This was a random library read from 2011 that I rediscovered whilst looking for something to post on the blog. I love the cover and remembered how much I enjoyed reading it that bought myself a new copy.


Book Review : Everything but the Truth by Gillian McAllister 


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32599702“Just how much can you trust the person you love?

Everything but the Truth is Gillian McAllister’s stunning breakthrough thriller about deceit, betrayal and one woman’s compulsive need to uncover the truth

It all started with the email.

Rachel didn’t even mean to look. She loves Jack and she’s pregnant with their child. She trusts him.

But now she’s seen it, she can’t undo that moment. Or the chain of events it has set in motion.

Why has Jack been lying about his past? Just what exactly is he hiding? And doesn’t Rachel have a right to know the truth at any cost?”


What a fantastic thriller and a debut too!

This a beautifully written book with an intimate feel to it, as though the main character, Rachel, was a close friend confiding in me.

At times it was so intense that I had to put it down and have a breather, but it wasn’t long before I had to pick it up again and find out what else there was to discover about Jack. I cringed and shook my head as she went deeper and deeper and kept asking myself if I would do the same?

I can’t recommend this enough if you enjoy psychological thrillers that completely immerse you in the main characters lives.

Thanks so much to NetGalley and Penguin UK – Michael Joseph for my digital advanced readers copy.



Book Review: The Existence of Pity by Jeannie Zokan


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32969331“Growing up in a lush valley in the Andes mountains, sixteen-year-old Josie Wales is mostly isolated from the turbulence brewing in 1976 Colombia. As the daughter of missionaries, Josie feels torn between their beliefs and the need to choose for herself. She soon begins to hide things from her parents, like her new boyfriend and her explorations into different religions.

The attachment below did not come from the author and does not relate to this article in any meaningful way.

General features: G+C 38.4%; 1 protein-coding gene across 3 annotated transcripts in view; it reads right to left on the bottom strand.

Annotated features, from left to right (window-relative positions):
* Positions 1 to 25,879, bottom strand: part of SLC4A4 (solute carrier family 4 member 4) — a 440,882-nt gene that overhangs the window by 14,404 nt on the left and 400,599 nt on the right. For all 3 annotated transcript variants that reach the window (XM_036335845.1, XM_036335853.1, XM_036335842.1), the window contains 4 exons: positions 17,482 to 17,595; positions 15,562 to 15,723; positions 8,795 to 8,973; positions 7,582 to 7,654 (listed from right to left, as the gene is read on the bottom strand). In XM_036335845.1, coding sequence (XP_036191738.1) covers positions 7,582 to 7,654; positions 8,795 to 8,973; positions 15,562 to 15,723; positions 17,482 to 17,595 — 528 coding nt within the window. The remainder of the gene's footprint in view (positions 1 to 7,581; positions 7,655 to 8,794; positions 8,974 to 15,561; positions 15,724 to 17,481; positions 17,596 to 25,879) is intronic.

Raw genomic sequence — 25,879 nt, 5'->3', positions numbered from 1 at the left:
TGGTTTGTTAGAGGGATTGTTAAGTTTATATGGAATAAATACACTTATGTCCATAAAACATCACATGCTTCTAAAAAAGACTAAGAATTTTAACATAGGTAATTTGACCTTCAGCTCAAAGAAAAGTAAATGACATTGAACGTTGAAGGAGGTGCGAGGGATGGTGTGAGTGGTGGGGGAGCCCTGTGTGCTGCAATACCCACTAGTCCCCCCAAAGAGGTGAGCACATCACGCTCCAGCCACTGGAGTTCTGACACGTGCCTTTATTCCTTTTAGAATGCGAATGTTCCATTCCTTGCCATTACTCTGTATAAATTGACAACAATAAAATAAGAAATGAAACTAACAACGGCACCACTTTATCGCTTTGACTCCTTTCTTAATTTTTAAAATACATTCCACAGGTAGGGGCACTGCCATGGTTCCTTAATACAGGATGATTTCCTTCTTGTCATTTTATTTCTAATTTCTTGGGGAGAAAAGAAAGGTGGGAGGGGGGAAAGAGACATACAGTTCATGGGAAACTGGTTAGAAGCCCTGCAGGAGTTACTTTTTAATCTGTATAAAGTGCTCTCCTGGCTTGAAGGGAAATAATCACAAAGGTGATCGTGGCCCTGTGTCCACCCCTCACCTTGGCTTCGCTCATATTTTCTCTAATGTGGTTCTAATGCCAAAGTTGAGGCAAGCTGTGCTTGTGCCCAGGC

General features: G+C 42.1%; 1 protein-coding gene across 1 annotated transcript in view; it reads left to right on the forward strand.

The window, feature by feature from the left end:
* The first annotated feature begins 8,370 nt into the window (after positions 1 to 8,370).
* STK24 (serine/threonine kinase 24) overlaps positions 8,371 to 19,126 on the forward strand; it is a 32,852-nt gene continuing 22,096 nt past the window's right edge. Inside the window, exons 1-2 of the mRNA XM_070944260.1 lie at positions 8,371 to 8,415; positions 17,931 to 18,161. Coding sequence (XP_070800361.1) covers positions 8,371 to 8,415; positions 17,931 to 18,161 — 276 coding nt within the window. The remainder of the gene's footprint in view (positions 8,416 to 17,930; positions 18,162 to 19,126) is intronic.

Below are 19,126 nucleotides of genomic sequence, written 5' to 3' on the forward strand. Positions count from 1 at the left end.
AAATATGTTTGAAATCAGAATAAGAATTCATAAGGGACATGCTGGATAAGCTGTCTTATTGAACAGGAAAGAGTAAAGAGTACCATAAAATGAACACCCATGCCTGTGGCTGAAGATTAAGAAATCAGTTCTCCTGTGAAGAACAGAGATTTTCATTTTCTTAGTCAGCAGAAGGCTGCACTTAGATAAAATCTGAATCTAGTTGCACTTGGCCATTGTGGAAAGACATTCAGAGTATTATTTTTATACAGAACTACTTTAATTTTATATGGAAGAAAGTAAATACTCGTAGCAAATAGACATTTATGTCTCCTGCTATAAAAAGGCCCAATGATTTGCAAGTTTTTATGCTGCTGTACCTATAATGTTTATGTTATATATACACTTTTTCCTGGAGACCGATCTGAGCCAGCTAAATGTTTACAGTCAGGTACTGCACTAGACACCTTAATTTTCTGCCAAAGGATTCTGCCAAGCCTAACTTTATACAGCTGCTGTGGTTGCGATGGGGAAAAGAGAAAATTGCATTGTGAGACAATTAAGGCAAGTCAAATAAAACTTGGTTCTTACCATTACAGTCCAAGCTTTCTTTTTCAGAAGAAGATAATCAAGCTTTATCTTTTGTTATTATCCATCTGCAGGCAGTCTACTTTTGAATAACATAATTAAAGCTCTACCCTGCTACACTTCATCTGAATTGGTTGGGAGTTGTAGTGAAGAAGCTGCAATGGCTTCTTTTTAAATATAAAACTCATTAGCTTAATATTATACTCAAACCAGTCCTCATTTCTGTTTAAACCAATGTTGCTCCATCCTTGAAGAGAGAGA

Josie eventually discovers her parents’ secrets are far more insidious. When she attempts to unravel the web of lies surrounding her family, each thread stretches to its breaking point. Josie tries to save her family, but what happens if they don’t want to be saved?

The Existence of Pity is a story of flawed characters told with heart and depth against the beautiful backdrop of Colombia.”



What a delightful read this was I’m so grateful that the author reached out to me to read and review it, as it was such fun. I really feel like I’ve been part of Josie Wales life this last weekend, hanging out with her, her family and friends in Colombia. I felt so many emotions reading this story as I laughed, tutted, gasped and almost shed a tear at the different situations Josie came up against.  I’d love to know if there is a another part to Josie’s story as the end of the book left me wanting to know how everything turned out.

I definitely recommend this if you enjoy YA or coming of age stories.


More about the author:

Jeannie Zokan

Jeannie Zokan grew up in Colombia, South America, where she read almost every book in the American school she attended. Her love of books led her to study Library Science at Baylor University then to attend The George Washington University in DC. When the chance came to head south, she took her motorcycle to Florida’s Gulf Coast to write stories for the local newspaper.